R: So if you get to know a place or a person, then that means that you find out more information about them. Yeah. When we talk about new places we usually talk about... Okay, so moving house, visiting new restaurants, cafes, what else can we talk about?

R: Well, just understanding the layout of the area, that's getting to know a place.

M: So you're going to a new town or city and then kind of move around?

R: Well, not necessarily move around. But look around and find out more.

M: Look around. Hmm, yeah, if you like, move around, and you said about Timor, where we moved around a lot. So you actually traveled around, yeah?

R: Yeah, and actually, we moved where we were staying quite often, or at least I did. Not many people do that. Usually they stay in one place. But I moved around a lot.

M: And then you can say I'm an extrovert person who thrives on conversation with new people in new places.

R: So, well, what was it... If you're an extroverted person, then that just means that you get energy from interacting with people.

M: I thrive on conversation with new people, or I thrive on visiting new places.

R: Yes.

M: I can't help it. I need to go to new places, I'm hungry. If I don't visit new places, I have this visual hunger that I need to satisfy. Yum-yum-yum.

R: And so if you're thriving, then it means that you're doing well.

M: Yeah. Our podcast is thriving. Thanks to you, our dear listener, who is sharing it, who is writing excellent reviews. Who is giving us five stars on Apple podcast, everywhere. Thank you so much! We are thriving, because of you...

R: We thrived on a lot of vocabulary there. But was there any grammar? We talked about Present Perfect.

M: Yes. Present Perfect. Past Perfect. I went there last week, and I'd never been there before.

R: And there's a conditional, if I were in an adventurous mood. I think going to a new place by myself might be quite fun. However, what conditional is it? I have no idea. I'm gonna say second, just for fun. Is it?

M: Yes. Is the second.

R: Oh my God! Really? Ha-ha, that's a guess.

M: Yeah-yeah, a band nine for grammar. But also, you've used the first conditional. If I'm with people I know in a place we are comfortable. That seems like a recipe for success. So if I'm blah - it's blah. Oh, sorry. It's actually zero conditional. Or the first conditional. Oh, that's something new for me.

R: What is?

M: I forgot my conditionals.

R: Oh. Well, you'll remember them eventually. Because I'm not remembering them.

M: You have me for this.

R: Yes.

M: Yeah. Then we use past simple when we talk about the past. So I moved regularly when I was living in Moscow.

R: So there's a lot of variety there.

M: Yes. What new place would you like to visit soon, Rory? Go back to Moscow and make it new again for you?

R: Well, if I'm going back there, it's not a new places, is it? Oh, I have a list. Wait, what am I doing? I have a list of places I want to visit.

M: Oh, you have a list. You have a bucket list, Rory bucket list with new places to visit. Number one.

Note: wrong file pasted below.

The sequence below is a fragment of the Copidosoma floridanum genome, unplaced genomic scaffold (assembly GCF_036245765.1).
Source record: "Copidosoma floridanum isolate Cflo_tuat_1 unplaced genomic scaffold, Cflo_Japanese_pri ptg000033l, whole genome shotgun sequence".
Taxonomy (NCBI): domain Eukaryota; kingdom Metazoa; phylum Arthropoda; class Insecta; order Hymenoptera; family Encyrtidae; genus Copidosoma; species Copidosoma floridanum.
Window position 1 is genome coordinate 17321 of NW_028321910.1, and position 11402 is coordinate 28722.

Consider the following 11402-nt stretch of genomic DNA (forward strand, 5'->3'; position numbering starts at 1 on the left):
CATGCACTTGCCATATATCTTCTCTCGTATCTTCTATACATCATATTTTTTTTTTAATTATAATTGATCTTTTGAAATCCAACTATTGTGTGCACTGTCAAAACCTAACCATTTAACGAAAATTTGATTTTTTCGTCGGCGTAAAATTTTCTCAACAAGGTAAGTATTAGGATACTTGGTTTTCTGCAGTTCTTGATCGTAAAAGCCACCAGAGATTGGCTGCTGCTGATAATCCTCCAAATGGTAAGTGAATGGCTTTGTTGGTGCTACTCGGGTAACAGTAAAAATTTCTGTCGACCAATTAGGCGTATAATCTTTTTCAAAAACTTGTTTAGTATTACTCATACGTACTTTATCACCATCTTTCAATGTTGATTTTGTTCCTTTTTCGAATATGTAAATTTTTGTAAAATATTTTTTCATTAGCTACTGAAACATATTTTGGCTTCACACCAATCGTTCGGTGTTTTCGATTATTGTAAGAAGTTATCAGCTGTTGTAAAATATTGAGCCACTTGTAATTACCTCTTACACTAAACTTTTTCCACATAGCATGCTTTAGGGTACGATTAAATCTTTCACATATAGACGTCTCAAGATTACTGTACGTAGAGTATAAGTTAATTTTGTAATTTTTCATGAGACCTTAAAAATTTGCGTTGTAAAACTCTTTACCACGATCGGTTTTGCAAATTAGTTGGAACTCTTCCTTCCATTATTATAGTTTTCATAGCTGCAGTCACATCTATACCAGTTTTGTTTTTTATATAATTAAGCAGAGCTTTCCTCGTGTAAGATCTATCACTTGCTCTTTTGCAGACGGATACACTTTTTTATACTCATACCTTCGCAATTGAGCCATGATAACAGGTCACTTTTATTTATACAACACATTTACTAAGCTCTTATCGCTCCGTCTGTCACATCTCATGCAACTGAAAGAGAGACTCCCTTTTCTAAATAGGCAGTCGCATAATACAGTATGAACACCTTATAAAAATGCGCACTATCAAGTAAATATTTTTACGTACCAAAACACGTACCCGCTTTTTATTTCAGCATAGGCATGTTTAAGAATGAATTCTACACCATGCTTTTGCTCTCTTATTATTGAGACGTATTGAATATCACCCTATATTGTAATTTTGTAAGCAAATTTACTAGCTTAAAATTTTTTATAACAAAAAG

R: Yeah. So I wanted to go to all of the Balkans, so Slovenia, Croatia, Serbia, places like that. But I also wanted to visit Armenia, and Georgia, and Belarus. All of which have no problems there right now. And it will be very easy for me to visit in the near future, of course, because there's nothing going on there, is there? So I've picked some like perfect places to chill out in.

M: Oh, cool. What about Vladivostok? Kamchatka? What about Oymyakon, which is the coldest place ever. Minus 50.

R: You're just making names up now.

M: No. Oymyakon, Oymyakon, seriously. It's a town in Russia, where they can get minus 50 or 60. How about that? Huh? Oymyakon. Yes, Google it, dear listener if you can, I don't know, spell it. Oymyakon. Hello Russia. Russian listeners.

R: Hello, Russian listeners! We do actually know to pronounce names, it's just that we couldn't be bothered. However, we hope you can be bothered to check out all of the wonderful vocabulary and grammar. Speaking of which, if you aren't sure, from listening to us what these constructions are, you can look for the examples in the transcripts. But where can we find the transcripts?

M: The link is in the description, go check out.

R: For all the episodes.

M: Together with our premium episodes, and our telegram channel and our Instagram. And let's attack Rory on social media in a new way. In a...way. Oh, what was the sound for 2020?

R: Whatever it was, it wasn't a pretty sound. However, that is on the subject of the premium, what are the upcoming episodes for that? People might be interested to know if they haven't got them yet? And if you haven't got them yet, then you should because we're only doing part one questions here. Part two and part three are part of our premium.

M: We're gonna talk about a time Rory moved to a new school or home. And in speaking part three, we're gonna be talking about moving to new places, and solving problems in general.

R: There's a theme here, isn't there?

M: Yes. Yeah. What a coincidence.

R: New things for the new year. It's a massive coincidence, all of it. None of it manufactured at all, completely natural.

M: No, it's a new coincidence on this podcast. We are starting a new serieses of coincidences. Thank you very much for listening, thank you very much for listening! Have new, beautiful things in your life or don't have them!

R: Bye!

M: Bye!